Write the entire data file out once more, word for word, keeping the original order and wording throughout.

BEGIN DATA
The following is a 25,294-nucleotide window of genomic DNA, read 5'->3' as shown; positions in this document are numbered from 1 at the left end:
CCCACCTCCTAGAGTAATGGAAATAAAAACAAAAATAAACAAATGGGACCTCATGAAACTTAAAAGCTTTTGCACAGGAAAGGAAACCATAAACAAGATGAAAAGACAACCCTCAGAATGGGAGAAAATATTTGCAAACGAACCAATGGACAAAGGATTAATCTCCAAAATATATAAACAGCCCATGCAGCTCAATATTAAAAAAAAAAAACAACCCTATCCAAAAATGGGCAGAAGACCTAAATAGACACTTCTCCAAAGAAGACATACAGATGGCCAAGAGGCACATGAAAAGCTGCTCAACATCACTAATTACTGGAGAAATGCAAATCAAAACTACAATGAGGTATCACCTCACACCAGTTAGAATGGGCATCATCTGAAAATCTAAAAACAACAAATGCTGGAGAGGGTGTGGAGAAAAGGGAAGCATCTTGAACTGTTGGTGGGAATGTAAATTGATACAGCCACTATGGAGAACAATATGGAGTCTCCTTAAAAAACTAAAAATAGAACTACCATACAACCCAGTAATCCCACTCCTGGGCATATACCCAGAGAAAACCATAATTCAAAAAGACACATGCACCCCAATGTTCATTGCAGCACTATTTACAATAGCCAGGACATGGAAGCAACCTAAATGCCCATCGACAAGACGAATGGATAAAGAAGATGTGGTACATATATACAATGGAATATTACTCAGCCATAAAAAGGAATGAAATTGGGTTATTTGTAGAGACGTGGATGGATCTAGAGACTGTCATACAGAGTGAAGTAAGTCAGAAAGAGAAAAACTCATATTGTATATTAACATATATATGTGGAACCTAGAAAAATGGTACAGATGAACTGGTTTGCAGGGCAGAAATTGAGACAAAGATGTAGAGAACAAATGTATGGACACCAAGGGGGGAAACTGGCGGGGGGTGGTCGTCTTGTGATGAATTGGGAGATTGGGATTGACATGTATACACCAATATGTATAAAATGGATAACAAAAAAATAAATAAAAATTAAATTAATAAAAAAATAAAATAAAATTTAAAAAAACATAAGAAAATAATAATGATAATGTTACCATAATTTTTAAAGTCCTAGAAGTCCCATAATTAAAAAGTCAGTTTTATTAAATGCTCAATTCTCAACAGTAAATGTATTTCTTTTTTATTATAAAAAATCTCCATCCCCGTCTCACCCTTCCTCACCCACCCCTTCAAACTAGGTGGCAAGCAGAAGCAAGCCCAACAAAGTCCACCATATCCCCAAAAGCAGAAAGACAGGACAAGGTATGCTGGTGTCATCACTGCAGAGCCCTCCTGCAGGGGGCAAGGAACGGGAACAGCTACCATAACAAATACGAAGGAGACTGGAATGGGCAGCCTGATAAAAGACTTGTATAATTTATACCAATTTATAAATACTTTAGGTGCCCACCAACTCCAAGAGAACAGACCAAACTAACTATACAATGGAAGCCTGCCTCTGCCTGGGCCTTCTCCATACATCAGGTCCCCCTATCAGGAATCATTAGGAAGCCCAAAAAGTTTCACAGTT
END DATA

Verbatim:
The following is a 25,294-nucleotide window of genomic DNA, read 5'->3' as shown; positions in this document are numbered from 1 at the left end:
CCCACCTCCTAGAGTAATGGAAATAAAAACAAAAATAAACAAATGGGACCTCATGAAACTTAAAAGCTTTTGCACAGGAAAGGAAACCATAAACAAGATGAAAAGACAACCCTCAGAATGGGAGAAAATATTTGCAAACGAACCAATGGACAAAGGATTAATCTCCAAAATATATAAACAGCCCATGCAGCTCAATATTAAAAAAAAAAAACAACCCTATCCAAAAATGGGCAGAAGACCTAAATAGACACTTCTCCAAAGAAGACATACAGATGGCCAAGAGGCACATGAAAAGCTGCTCAACATCACTAATTACTGGAGAAATGCAAATCAAAACTACAATGAGGTATCACCTCACACCAGTTAGAATGGGCATCATCTGAAAATCTAAAAACAACAAATGCTGGAGAGGGTGTGGAGAAAAGGGAAGCATCTTGAACTGTTGGTGGGAATGTAAATTGATACAGCCACTATGGAGAACAATATGGAGTCTCCTTAAAAAACTAAAAATAGAACTACCATACAACCCAGTAATCCCACTCCTGGGCATATACCCAGAGAAAACCATAATTCAAAAAGACACATGCACCCCAATGTTCATTGCAGCACTATTTACAATAGCCAGGACATGGAAGCAACCTAAATGCCCATCGACAAGACGAATGGATAAAGAAGATGTGGTACATATATACAATGGAATATTACTCAGCCATAAAAAGGAATGAAATTGGGTTATTTGTAGAGACGTGGATGGATCTAGAGACTGTCATACAGAGTGAAGTAAGTCAGAAAGAGAAAAACTCATATTGTATATTAACATATATATGTGGAACCTAGAAAAATGGTACAGATGAACTGGTTTGCAGGGCAGAAATTGAGACAAAGATGTAGAGAACAAATGTATGGACACCAAGGGGGGAAACTGGCGGGGGGTGGTCGTCTTGTGATGAATTGGGAGATTGGGATTGACATGTATACACCAATATGTATAAAATGGATAACAAAAAAATAAATAAAAATTAAATTAATAAAAAAATAAAATAAAATTTAAAAAAACATAAGAAAATAATAATGATAATGTTACCATAATTTTTAAAGTCCTAGAAGTCCCATAATTAAAAAGTCAGTTTTATTAAATGCTCAATTCTCAACAGTAAATGTATTTCTTTTTTATTATAAAAAATCTCCATCCCCGTCTCACCCTTCCTCACCCACCCCTTCAAACTAGGTGGCAAGCAGAAGCAAGCCCAACAAAGTCCACCATATCCCCAAAAGCAGAAAGACAGGACAAGGTATGCTGGTGTCATCACTGCAGAGCCCTCCTGCAGGGGGCAAGGAACGGGAACAGCTACCATAACAAATACGAAGGAGACTGGAATGGGCAGCCTGATAAAAGACTTGTATAATTTATACCAATTTATAAATACTTTAGGTGCCCACCAACTCCAAGAGAACAGACCAAACTAACTATACAATGGAAGCCTGCCTCTGCCTGGGCCTTCTCCATACATCAGGTCCCCCTATCAGGAATCATTAGGAAGCCCAAAAAGTTTCACAGTT